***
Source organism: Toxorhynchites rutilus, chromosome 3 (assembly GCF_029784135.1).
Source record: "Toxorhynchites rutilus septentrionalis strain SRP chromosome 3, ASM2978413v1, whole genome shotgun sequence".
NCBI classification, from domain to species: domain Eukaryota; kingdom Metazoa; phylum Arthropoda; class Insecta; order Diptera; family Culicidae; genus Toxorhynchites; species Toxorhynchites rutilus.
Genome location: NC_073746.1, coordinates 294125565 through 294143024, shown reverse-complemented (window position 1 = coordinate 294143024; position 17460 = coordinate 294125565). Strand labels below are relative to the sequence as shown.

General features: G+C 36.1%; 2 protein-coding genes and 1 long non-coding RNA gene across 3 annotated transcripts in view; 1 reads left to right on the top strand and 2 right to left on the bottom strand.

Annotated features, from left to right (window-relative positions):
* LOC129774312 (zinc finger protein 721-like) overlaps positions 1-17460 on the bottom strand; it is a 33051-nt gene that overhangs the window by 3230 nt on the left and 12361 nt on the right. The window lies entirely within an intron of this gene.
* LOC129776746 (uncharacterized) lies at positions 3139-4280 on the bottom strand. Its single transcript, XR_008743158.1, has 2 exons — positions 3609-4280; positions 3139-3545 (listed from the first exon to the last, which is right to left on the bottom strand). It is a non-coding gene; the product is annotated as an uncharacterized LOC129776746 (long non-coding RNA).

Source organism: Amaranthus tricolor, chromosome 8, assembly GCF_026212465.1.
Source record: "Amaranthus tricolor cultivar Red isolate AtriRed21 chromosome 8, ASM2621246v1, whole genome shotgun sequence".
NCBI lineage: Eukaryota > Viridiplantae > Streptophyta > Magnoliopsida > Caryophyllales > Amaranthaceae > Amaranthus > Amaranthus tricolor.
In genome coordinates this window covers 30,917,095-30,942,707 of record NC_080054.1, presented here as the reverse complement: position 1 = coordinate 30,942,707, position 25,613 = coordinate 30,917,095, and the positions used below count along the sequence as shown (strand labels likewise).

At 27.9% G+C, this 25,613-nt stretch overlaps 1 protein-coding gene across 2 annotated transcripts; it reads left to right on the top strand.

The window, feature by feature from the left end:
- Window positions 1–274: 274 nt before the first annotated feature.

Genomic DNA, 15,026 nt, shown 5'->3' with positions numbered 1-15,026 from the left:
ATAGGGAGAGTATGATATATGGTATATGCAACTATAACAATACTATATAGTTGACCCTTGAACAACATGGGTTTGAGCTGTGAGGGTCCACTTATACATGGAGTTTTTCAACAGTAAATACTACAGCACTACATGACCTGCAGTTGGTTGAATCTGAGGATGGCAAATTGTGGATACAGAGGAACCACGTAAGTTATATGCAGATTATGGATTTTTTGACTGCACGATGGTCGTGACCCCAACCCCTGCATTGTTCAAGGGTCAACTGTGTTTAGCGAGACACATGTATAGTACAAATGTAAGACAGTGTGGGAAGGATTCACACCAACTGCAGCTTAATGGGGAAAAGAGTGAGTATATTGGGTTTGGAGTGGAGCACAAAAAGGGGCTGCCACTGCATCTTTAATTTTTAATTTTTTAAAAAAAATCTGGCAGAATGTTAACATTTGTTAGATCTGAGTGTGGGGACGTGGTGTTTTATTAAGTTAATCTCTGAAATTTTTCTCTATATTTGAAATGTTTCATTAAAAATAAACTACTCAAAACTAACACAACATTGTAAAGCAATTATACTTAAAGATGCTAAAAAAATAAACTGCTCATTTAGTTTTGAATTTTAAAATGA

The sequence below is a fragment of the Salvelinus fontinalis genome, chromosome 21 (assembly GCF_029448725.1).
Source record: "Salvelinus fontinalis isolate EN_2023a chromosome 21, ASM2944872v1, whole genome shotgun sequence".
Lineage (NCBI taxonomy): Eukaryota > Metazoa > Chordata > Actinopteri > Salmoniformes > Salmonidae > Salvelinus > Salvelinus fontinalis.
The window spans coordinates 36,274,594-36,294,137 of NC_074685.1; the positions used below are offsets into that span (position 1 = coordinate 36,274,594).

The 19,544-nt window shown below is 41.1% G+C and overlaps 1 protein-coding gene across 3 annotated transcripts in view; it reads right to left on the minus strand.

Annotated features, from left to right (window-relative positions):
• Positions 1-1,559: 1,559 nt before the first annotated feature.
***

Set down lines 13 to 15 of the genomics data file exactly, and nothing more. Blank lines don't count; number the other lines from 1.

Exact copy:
At 27.9% G+C, this 25,613-nt stretch overlaps 1 protein-coding gene across 2 annotated transcripts; it reads left to right on the top strand.

The window, feature by feature from the left end:
- Window positions 1–274: 274 nt before the first annotated feature.